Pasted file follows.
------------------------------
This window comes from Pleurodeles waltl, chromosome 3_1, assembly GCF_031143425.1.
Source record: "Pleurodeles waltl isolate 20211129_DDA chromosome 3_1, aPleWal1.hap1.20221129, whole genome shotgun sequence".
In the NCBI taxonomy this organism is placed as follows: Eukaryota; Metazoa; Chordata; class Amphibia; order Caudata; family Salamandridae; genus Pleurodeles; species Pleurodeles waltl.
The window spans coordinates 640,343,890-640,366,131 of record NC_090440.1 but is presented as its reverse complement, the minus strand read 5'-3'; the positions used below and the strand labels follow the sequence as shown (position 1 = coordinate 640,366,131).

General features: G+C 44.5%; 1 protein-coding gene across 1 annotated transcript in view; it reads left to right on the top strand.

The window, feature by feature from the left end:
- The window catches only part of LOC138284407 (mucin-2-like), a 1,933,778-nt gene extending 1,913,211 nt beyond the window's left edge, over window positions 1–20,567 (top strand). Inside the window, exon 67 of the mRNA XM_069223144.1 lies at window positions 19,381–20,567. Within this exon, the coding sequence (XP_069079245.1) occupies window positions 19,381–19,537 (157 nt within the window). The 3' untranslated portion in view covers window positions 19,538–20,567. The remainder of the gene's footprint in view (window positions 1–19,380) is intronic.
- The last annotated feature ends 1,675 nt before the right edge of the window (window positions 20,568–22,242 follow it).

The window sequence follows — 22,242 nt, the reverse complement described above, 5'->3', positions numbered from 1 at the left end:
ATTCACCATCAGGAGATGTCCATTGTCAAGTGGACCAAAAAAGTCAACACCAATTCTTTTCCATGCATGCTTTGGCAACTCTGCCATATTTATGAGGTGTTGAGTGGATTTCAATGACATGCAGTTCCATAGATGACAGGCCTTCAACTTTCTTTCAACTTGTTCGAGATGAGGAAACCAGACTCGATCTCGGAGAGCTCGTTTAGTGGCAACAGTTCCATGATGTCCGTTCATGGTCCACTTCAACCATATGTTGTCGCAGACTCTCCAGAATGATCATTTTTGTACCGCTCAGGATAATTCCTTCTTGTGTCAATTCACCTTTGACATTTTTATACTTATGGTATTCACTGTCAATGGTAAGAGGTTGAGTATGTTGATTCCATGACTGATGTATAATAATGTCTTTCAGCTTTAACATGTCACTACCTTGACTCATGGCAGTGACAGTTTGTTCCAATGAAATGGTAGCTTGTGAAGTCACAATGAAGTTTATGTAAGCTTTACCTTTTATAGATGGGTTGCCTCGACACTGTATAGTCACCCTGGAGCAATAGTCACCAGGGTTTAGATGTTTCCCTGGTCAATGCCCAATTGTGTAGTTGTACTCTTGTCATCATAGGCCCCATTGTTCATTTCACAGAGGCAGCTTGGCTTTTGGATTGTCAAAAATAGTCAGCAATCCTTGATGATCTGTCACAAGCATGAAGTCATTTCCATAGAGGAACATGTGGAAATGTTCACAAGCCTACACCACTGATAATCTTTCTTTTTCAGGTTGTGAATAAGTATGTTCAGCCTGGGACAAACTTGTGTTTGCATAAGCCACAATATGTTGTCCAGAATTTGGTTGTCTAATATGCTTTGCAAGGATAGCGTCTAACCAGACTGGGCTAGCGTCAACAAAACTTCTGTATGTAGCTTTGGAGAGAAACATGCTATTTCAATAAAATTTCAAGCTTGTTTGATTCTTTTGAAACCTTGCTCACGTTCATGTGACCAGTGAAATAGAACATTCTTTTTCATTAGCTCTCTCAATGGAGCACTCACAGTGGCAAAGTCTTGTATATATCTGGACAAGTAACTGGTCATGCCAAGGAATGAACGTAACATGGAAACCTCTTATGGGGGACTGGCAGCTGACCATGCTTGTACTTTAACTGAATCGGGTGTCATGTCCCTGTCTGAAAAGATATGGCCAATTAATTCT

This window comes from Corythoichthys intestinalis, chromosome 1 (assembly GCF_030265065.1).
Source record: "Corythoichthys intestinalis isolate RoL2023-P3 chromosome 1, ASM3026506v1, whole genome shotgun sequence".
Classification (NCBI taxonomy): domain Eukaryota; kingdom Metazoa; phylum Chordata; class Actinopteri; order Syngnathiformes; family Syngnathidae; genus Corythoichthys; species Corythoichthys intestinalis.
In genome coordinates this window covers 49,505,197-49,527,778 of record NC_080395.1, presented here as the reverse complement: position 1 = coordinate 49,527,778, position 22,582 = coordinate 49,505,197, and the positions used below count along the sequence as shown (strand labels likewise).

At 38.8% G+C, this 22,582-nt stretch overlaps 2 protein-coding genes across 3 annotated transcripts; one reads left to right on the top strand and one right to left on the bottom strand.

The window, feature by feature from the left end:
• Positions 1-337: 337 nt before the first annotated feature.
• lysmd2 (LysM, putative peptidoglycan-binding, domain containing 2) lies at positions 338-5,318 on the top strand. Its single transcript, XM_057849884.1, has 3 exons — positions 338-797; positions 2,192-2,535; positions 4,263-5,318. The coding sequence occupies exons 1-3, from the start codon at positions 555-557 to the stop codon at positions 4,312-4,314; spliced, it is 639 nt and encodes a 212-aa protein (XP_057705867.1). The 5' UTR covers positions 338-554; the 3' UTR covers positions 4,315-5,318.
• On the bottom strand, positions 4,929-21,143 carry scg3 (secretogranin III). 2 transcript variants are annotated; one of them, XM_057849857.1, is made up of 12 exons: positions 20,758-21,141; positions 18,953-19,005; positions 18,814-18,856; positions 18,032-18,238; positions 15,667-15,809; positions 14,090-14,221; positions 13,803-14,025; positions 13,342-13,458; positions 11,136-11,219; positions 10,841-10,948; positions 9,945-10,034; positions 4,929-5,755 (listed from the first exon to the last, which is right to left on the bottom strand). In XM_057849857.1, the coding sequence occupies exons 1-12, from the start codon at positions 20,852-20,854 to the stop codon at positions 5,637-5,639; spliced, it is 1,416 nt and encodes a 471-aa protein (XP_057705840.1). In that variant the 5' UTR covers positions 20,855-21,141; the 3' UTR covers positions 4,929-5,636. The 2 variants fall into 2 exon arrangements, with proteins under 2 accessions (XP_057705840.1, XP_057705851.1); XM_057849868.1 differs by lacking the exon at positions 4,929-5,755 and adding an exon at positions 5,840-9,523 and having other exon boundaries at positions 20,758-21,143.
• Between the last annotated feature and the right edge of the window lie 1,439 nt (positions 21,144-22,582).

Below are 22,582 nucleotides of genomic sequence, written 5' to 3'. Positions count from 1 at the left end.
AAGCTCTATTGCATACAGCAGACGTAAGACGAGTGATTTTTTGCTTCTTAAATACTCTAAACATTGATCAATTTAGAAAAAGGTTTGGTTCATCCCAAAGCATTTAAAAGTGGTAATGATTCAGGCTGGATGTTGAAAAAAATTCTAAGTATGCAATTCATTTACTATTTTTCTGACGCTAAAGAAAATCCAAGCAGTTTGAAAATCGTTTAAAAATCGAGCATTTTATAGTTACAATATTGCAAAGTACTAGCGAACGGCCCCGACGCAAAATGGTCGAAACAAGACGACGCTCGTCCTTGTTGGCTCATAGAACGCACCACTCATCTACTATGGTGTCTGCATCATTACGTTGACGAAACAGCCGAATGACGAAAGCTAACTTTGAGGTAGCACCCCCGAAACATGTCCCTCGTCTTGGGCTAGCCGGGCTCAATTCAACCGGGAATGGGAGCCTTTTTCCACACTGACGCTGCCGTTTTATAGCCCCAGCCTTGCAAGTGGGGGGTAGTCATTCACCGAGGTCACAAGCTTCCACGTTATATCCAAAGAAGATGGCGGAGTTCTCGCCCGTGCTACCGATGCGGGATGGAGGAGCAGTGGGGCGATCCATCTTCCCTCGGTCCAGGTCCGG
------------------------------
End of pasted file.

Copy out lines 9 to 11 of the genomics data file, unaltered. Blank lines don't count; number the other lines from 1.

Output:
The window sequence follows — 22,242 nt, the reverse complement described above, 5'->3', positions numbered from 1 at the left end:
ATTCACCATCAGGAGATGTCCATTGTCAAGTGGACCAAAAAAGTCAACACCAATTCTTTTCCATGCATGCTTTGGCAACTCTGCCATATTTATGAGGTGTTGAGTGGATTTCAATGACATGCAGTTCCATAGATGACAGGCCTTCAACTTTCTTTCAACTTGTTCGAGATGAGGAAACCAGACTCGATCTCGGAGAGCTCGTTTAGTGGCAACAGTTCCATGATGTCCGTTCATGGTCCACTTCAACCATATGTTGTCGCAGACTCTCCAGAATGATCATTTTTGTACCGCTCAGGATAATTCCTTCTTGTGTCAATTCACCTTTGACATTTTTATACTTATGGTATTCACTGTCAATGGTAAGAGGTTGAGTATGTTGATTCCATGACTGATGTATAATAATGTCTTTCAGCTTTAACATGTCACTACCTTGACTCATGGCAGTGACAGTTTGTTCCAATGAAATGGTAGCTTGTGAAGTCACAATGAAGTTTATGTAAGCTTTACCTTTTATAGATGGGTTGCCTCGACACTGTATAGTCACCCTGGAGCAATAGTCACCAGGGTTTAGATGTTTCCCTGGTCAATGCCCAATTGTGTAGTTGTACTCTTGTCATCATAGGCCCCATTGTTCATTTCACAGAGGCAGCTTGGCTTTTGGATTGTCAAAAATAGTCAGCAATCCTTGATGATCTGTCACAAGCATGAAGTCATTTCCATAGAGGAACATGTGGAAATGTTCACAAGCCTACACCACTGATAATCTTTCTTTTTCAGGTTGTGAATAAGTATGTTCAGCCTGGGACAAACTTGTGTTTGCATAAGCCACAATATGTTGTCCAGAATTTGGTTGTCTAATATGCTTTGCAAGGATAGCGTCTAACCAGACTGGGCTAGCGTCAACAAAACTTCTGTATGTAGCTTTGGAGAGAAACATGCTATTTCAATAAAATTTCAAGCTTGTTTGATTCTTTTGAAACCTTGCTCACGTTCATGTGACCAGTGAAATAGAACATTCTTTTTCATTAGCTCTCTCAATGGAGCACTCACAGTGGCAAAGTCTTGTATATATCTGGACAAGTAACTGGTCATGCCAAGGAATGAACGTAACATGGAAACCTCTTATGGGGGACTGGCAGCTGACCATGCTTGTACTTTAACTGAATCGGGTGTCATGTCCCTGTCTGAAAAGATATGGCCAATTAATTCT

This window comes from Corythoichthys intestinalis, chromosome 1 (assembly GCF_030265065.1).